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Why is my cholesterol so high?

Why is my cholesterol so high?

Your cholesterol levels are determined by a number of things, some that you can control, and some that you cannot.

Those you can’t do anything about include genetics, age and gender. High blood cholesterol can run in families, so your high cholesterol may be something handed down to you. However, the chance that your high cholesterol is due solely to family genetics is remote. Blood cholesterol levels typically start to increase beginning around the age of 20 and continue to rise until age 60 or 65. Before age 50, men usually have higher cholesterol levels. After age 50, or menopause, women have higher LDL (bad cholesterol) levels.

Things you can do to control cholesterol levels:

  • Watch what you eat. Diets that include a lot of saturated fat (found in meats); trans fats (foods made with hydrogenated oils such as margarine and processed foods); and cholesterol (from animal products) may raise your blood cholesterol levels. Of the three, saturated fats have the greatest impact on LDL levels.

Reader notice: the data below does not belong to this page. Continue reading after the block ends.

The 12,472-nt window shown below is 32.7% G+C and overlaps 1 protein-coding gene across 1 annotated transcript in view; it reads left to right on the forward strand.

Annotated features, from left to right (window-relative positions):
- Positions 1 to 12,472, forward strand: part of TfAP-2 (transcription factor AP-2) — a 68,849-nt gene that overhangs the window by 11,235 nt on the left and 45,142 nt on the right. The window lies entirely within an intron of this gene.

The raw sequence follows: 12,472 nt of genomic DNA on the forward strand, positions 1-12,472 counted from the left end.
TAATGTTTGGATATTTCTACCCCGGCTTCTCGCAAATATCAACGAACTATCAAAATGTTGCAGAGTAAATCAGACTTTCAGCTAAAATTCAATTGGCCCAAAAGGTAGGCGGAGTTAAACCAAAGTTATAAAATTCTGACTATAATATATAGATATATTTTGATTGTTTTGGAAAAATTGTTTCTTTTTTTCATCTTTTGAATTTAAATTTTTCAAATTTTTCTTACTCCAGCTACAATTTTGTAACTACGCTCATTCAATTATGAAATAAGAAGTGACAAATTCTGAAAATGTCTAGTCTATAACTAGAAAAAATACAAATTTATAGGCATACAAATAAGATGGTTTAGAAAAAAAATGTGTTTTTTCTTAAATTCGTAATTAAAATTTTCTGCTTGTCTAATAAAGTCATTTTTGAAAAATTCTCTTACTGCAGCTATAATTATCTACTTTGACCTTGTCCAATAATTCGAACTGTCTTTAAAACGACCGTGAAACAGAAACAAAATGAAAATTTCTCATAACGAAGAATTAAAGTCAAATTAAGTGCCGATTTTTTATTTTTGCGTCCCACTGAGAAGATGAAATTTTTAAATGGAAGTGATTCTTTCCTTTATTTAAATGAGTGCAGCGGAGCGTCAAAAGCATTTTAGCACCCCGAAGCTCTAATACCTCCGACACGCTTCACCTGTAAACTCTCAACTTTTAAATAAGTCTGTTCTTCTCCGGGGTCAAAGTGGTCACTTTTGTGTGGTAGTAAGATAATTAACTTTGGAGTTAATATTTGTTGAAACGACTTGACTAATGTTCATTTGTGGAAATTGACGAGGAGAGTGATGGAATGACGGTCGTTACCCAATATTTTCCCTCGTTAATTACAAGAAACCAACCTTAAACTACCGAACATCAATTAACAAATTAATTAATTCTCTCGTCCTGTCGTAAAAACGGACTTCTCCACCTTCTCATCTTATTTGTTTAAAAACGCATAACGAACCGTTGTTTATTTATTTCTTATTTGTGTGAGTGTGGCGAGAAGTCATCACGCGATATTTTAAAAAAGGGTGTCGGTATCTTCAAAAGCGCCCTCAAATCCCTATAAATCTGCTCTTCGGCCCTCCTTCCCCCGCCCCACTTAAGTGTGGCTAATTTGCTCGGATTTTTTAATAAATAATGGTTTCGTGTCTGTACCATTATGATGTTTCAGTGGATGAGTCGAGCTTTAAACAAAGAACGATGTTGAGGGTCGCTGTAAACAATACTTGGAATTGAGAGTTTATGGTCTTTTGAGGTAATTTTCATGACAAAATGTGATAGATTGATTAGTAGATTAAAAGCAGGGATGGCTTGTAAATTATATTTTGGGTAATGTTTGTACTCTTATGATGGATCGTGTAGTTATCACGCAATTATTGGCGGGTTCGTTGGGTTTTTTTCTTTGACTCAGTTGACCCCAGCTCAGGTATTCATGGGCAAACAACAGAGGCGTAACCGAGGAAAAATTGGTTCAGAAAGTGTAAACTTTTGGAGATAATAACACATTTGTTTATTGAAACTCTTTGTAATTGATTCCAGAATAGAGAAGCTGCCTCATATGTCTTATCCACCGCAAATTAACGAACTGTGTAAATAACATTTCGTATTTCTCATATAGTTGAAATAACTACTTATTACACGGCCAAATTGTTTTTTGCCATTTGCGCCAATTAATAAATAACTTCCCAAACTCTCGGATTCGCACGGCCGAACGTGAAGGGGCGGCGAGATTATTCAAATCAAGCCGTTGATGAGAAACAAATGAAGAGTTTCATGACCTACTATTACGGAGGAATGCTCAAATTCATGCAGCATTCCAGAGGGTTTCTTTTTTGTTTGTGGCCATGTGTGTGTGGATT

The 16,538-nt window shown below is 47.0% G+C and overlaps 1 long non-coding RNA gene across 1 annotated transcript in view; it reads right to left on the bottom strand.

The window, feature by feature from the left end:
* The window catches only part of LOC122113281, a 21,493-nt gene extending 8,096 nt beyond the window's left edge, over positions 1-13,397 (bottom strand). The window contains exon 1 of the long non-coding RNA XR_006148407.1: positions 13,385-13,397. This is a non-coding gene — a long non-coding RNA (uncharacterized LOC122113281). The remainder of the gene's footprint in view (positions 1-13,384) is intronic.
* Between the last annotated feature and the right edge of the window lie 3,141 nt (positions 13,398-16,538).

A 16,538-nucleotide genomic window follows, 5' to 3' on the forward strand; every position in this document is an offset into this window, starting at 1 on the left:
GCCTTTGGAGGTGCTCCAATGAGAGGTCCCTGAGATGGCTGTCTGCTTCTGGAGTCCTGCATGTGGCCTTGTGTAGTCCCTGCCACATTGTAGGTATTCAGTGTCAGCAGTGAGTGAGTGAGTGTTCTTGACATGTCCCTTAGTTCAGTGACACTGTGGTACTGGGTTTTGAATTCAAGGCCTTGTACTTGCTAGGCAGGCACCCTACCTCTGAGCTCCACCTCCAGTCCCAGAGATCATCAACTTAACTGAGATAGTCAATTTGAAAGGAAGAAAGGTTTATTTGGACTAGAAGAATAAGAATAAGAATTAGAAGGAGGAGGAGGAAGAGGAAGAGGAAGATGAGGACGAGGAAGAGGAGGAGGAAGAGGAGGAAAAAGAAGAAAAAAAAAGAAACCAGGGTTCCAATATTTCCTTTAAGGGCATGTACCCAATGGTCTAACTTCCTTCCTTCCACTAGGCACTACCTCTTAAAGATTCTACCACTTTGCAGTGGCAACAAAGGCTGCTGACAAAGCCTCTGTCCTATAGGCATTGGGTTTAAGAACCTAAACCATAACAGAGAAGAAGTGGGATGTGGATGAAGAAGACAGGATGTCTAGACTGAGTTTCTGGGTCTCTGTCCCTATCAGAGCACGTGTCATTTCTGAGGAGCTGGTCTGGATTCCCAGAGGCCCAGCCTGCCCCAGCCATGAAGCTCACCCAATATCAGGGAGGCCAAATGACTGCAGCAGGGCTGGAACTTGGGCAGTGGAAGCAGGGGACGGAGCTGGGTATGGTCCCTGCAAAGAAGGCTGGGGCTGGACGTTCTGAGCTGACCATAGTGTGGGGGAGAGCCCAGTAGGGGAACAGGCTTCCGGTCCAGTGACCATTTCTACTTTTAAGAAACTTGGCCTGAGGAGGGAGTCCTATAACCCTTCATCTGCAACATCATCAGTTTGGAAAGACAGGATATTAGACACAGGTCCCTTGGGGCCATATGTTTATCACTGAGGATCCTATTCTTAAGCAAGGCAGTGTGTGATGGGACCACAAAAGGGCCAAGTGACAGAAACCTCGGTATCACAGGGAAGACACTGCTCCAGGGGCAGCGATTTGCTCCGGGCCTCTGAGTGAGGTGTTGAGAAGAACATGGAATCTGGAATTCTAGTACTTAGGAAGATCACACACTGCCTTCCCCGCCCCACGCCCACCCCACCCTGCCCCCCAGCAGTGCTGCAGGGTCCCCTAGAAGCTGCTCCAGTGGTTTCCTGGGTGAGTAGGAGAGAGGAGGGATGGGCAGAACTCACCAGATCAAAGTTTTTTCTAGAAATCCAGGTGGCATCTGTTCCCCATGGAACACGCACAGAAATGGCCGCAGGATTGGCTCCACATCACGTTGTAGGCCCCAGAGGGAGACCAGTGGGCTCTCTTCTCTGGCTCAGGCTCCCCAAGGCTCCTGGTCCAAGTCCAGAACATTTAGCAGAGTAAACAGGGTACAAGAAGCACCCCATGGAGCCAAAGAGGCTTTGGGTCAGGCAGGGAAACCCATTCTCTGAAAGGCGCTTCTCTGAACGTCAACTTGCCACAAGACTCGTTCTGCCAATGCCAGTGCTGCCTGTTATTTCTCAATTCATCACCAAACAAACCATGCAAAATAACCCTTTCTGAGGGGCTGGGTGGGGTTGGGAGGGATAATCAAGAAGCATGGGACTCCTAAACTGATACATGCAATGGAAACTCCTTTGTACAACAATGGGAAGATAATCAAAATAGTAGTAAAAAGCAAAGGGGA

• Maintain a healthy weight. Excess weight increases your LDL cholesterol levels; decreases HDL (good) cholesterol; and raises triglycerides.
  • Get active. A sedentary lifestyle can raise LDL and lower HDL. Regular physical activity (30 minutes a day most days of the week) can help you lose weight and thus improve your LDL-HDL ratio.

Know your cholesterol profile

In addition to free screenings for total cholesterol, King’s Daughters offers a low-cost blood profile program that will provide you with your total cholesterol, LDL, HDL and triglyceride levels (and other important indicators). The cost is just $25. To view upcoming screenings, click on “Events” on our home page and select Screenings.

Managing cholesterol and triglyceride levels is essential to ensuring good heart and vascular health. King’s Daughters cardiologists offer appointments within 48 hours at their offices in Ashland (606-324-4745); Portsmouth (740-353-8100); and Prestonsburg (606-886-0892).

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